On Friday morning, I caught some info that Moose Light Lime was supposed to be introduced into Ontario in time for Labour Day weekend.
Many phone calls and visits to LCBO and The Beer Store later, I still haven't been able to locate this brew.
However, I was able to locate a locally brewed lime beer. Produced by Brick Breweries in Waterloo, ON, Red Baron Lime was available at my local beer store and I picked up a case of it.
Yes, Bud Light Lime has been available in Canada for most of the summer. Or, I could drive across the border and buy a case of Miller Chill. But I didn't want a foreign produced lime beer. I wanted to enjoy a Canadian brewed version, knowing I was supporting an actual Canadian brewery.
During my investigation into finding a genuine Canadian lime beer, I discovered some news articles covering the fact that Brick Breweries is being sued by Anheuser-Busch, foreign owners of Labatt Brewing Company and producers of Bud Light Lime. These mega giants are part of "AB In-Bev", the world's largest brewer.
In the same aggresive manner that Labatt swept into Hamilton as part of a marketing blitz to do their best to crush then local Hamilton brewer Lakeport and take over the "honey" beer market that Lakeport was dominant in with Lakeport Honey, Labatt is suing this small Waterloo company. (Additional Note on that: When Labatt couldn't properly dominate the honey-beer market, they bought out Lakeport Breweries and absorbed them into the Labatt Brewery line -- more evidence of the mantra: "If you can't beat them, BUY them!" That seems to be the popular plan for chain booksellers and beer companies here in Canada)
In any case, among other claims, the lawsuit objects to the use of limes and the colour green as well as use of young people wearing swimsuits in advertisements promoting Red Baron Lime.
Er, excuse me?
First of all, young people wearing swimsuits or scantily clad is virtually a staple of advertising for beer products. Since when does AB own the use of young people in swimsuits?
Second, since when does a single brewer own the use of a piece of fruit? (If anything, shouldn't the makers of Corona, traditionally the beer often associated with lime, be offended that everyone else is trying to get in on their game? And if "green" is the objection, shouldn't the good people at Moosehead be the first ones objecting?)
Here are the two "looks" of the beers in question.
Bud Light Lime's main webpage "look"
Red Baron Lime's main website "look"
Admittedly, I really like the look of the BL logo. I think it's really snazzy. The young people in the Red Baron picture look to me like they're having more fun. But the only real similarities between the two beers seem to be the use of a clear bottle and some green on the label.
But I tend not to buy beer based on how cool the logo is or how hot the people in the ads are. More and more often, I have been buying beer in support of local and Canadian brewers. I used to be a huge Molson Export fan until they sold out to an international company. Lakeport, from my home town of Hamilton was my beer of choice for many years, until Labatt bought them out. Lately, my beer tastes tend to roam around, as I like trying out new suds, with Moosehead Lager and Waterloo Dark (both produced by independent Canadian brewers) being my default brands of choice.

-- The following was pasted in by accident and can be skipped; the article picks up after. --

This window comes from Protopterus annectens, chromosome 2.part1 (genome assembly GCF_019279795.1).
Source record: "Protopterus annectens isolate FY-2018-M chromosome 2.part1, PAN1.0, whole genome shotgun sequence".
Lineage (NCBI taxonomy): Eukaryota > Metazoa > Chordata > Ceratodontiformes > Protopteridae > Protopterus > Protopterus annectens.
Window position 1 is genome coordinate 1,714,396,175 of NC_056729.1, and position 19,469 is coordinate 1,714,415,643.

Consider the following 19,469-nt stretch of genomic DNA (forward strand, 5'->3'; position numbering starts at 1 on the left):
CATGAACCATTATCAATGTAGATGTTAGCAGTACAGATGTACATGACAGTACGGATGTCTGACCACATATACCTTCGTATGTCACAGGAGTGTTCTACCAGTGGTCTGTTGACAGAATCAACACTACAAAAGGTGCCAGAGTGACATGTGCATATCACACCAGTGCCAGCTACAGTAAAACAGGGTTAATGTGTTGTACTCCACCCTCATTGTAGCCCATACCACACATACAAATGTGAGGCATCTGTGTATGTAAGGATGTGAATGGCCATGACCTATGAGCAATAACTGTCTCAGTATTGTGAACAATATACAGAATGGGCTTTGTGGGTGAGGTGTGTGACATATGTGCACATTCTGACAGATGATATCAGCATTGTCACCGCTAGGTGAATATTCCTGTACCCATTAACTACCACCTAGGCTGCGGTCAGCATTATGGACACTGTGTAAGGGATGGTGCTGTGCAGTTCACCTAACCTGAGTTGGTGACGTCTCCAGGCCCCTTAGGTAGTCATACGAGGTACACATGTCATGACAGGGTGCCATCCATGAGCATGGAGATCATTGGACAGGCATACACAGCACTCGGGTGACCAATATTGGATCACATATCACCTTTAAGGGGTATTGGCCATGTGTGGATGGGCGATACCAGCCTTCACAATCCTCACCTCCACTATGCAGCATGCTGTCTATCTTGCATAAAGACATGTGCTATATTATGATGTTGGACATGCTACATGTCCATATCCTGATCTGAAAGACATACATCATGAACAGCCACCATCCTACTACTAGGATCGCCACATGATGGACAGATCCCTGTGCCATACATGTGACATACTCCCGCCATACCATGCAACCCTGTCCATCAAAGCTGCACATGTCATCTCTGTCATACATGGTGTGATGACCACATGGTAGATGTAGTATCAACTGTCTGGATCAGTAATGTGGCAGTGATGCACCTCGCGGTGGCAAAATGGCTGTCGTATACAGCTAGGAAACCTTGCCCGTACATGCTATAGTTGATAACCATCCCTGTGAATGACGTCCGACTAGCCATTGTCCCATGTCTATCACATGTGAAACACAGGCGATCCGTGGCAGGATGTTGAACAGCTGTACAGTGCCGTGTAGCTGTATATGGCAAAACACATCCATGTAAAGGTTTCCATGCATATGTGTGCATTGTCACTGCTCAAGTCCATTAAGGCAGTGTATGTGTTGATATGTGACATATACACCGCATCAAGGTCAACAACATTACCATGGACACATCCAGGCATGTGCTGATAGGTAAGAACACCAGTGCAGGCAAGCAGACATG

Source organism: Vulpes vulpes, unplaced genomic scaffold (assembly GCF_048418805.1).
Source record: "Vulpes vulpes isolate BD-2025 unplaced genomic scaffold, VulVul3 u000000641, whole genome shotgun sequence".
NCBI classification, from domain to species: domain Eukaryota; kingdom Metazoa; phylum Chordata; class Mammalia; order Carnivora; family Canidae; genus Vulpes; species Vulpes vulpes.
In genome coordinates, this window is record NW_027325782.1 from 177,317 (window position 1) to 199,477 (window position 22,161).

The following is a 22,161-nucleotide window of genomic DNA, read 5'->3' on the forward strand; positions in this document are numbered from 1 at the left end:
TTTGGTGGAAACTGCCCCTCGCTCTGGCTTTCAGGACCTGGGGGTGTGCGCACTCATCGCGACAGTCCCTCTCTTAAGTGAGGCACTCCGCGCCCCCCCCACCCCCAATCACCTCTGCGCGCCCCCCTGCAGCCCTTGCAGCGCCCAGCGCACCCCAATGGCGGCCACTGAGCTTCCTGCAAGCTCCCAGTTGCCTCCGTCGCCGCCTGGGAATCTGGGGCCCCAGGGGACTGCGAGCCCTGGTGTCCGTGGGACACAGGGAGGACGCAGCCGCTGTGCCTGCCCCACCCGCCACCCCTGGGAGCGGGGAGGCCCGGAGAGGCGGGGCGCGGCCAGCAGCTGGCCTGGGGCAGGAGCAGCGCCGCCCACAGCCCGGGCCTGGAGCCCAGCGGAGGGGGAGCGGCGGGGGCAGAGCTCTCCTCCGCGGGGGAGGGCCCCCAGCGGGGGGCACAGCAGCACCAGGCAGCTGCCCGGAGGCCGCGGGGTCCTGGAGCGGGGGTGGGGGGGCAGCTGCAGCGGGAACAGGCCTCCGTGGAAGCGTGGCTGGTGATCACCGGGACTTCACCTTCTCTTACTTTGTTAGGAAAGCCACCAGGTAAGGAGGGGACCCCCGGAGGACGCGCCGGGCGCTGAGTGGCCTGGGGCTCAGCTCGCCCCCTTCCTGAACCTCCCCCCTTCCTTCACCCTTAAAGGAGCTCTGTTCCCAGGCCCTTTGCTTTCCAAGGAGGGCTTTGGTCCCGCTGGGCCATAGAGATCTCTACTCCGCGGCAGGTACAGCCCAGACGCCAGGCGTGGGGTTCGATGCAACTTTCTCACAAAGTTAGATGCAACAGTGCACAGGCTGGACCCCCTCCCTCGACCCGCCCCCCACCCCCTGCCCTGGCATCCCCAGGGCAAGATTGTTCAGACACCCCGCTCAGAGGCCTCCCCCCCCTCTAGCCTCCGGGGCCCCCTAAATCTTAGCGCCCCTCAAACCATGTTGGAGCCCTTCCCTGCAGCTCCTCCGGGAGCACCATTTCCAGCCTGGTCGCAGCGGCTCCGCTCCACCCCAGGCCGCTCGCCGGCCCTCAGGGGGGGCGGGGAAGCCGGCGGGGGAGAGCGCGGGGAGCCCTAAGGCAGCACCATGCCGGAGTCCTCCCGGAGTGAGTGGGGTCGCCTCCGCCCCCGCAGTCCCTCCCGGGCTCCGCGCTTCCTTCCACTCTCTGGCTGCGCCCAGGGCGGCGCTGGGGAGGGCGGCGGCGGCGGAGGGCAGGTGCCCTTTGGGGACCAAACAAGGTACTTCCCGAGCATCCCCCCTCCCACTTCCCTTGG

Let's be honest for a moment here on the "taste" of beer -- as passionate as I am about beer, I'm aware that most of the brews and tastes from the major brewers and many of the larger independents are very similar -- preference isn't necessarily based on taste but rather on something else within the product's branding that a person associates with -- ME, I like associating with independent Canadian brewers -- perhaps as the manager of an independent bookstore I think of them as like me.
But back to the whole lawsuit thing.
It looks to me like Mr. Largest Brewery in the world is worried. Worried that a small, independent and local brewery like Brick is going to kick their ass in the beer market the same way that Lakeport kicked their ass when it came to honey beer. How? By putting out a similar, perhaps even superior product at a more affordable price.
Perhaps one of the other reasons why AB is launching a lawsuit might be because they had the hold on the Canadian lime beer market and seemed to be sucking it for all it was worth. Many a week went by this summer when everyone was scrambling for Bud Light Lime and it was sold out. It looked to me like a marketing ploy where they were purposely keeping Bud Light Lime in short supply and thus often in the media and minds of consumers. But lo and behold, now that Red Baron Lime is available, I haven't heard a single story about Bud Light Lime being out of stock -- if fact, I've never seen it merchandised so powerfully at The Beer Store and LCBO. Interesting how that happened in time with them no longer holding a monopoly, isn't it?
In any case, hearing about this ridiculous law suit makes me glad that I have not yet spent a dime on Bud Light Lime and makes me more adamant that when purchasing lime beer, I'll make a definite point of purchasing either Red Baron Lime or Moose Light Lime (whenever I can finally find it) -- after all, I want to show my support for the smaller independent brewer.